How Critical Illness Might Contribute to Psychiatric Illness
Mar 18, 2014 - 5:05:33 PM
With recent advances in medical care, more patients are surviving critical illness. Critically ill patients are exposed to stress, including pain, respiratory distress, and delirium, all of which may impact subsequent mental health. The extent of psychiatric illness prior to critical illness, as well as the magnitude of increased risk of psychiatric illness following critical illness, is unclear, according to background information in the article.
Hannah Wunsch, M.D., M.Sc., of Columbia University, New York, and colleagues assessed psychiatric diagnoses and medication prescriptions before and after critical illness. The study included critically ill patients in Denmark from 2006-2008 with follow-up through 2009, and matched comparison groups of hospitalized patients and the general population. Critical illness was defined as intensive care unit (ICU) admission with mechanical ventilation.
Among 24,179 critically ill patients included in the study, 6.2 percent had 1 or more psychiatric diagnoses in the 5 years prior to critical illness vs 5.4 percent for hospitalized patients and 2.4 percent for the general population. The proportion of 5-year preadmission prescriptions for psychoactive drugs (those that affect mental functioning such as mood, behavior, or thinking processes) were similar to those for hospitalized patients (48.7 percent vs 48.8 percent) but higher than those for the general population (33.2 percent).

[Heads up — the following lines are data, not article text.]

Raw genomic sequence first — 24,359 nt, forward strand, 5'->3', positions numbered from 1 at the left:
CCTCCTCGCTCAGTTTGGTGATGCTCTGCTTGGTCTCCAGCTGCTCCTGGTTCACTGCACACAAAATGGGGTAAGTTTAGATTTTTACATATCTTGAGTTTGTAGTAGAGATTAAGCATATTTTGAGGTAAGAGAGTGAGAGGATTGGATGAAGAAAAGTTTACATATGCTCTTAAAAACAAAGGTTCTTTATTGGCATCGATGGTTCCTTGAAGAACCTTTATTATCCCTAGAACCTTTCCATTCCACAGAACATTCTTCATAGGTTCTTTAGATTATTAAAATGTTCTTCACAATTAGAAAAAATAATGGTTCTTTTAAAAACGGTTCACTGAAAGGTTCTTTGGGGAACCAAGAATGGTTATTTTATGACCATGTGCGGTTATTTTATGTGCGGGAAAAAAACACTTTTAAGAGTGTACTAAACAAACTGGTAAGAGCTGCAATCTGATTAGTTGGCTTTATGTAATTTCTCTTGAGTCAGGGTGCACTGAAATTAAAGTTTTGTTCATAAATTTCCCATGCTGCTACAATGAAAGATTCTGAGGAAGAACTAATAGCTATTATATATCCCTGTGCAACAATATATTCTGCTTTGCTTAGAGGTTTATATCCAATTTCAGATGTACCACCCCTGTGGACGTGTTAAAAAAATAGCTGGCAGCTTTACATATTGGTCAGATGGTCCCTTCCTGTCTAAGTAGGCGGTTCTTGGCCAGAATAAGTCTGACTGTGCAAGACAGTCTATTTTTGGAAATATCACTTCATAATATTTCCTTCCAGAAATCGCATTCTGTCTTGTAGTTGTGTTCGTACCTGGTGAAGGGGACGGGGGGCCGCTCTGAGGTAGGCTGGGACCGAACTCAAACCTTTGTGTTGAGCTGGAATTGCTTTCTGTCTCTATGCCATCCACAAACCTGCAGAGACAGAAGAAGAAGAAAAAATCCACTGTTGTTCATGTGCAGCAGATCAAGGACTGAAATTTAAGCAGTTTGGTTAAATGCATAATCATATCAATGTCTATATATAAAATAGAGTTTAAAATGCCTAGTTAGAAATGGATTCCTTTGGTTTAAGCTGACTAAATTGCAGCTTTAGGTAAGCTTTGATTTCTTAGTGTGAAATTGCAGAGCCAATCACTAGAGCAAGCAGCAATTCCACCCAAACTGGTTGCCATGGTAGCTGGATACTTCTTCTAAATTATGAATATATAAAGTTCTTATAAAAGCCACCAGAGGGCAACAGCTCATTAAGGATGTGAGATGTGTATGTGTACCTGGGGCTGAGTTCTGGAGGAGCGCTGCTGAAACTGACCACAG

Among the 9,921 critical illness survivors with no psychiatric history, the absolute risk of new psychiatric diagnoses was low but higher than that for hospitalized patients (0.5 percent vs 0.2 percent over the first 3 months) and the general population group (0.02 percent). The proportion of patients given new psychoactive medication prescriptions was also increased in the first 3 months (12.7 percent vs 5.0 percent for the hospital group) and 0.7 percent for the general population, but the these differences had largely resolved by the end of the first year of follow-up.
"... Our study provides important data on the burden of psychiatric illness among patients who experience critical illness requiring mechanical ventilation, as well as on the risks of psychiatric diagnoses and treatment with psychoactive medications in the year following ICU discharge. Discharge planning for these patients may require more comprehensive discussion of follow-up psychiatric assessment and provision of information to caregivers and other family members regarding potential psychiatric needs," the authors write.
"Although the absolute risks were low, given the strong association between psychiatric diagnoses, such as depression, and poor outcomes after acute medical events, such as myocardial infarction and surgery, our data suggest that prompt evaluation and management of psychiatric symptoms may be an important focus for future interventions in this high-risk group."
Editor's Note: This study was supported by a grant from the Danish Medical Research Council, the Clinical Institute at Aarhus University, and the Department of Clinical Epidemiology's Research Foundation at Aarhus University Hospital. All authors have completed and submitted the ICMJE Form for Disclosure of Potential Conflicts of Interest and none were reported.
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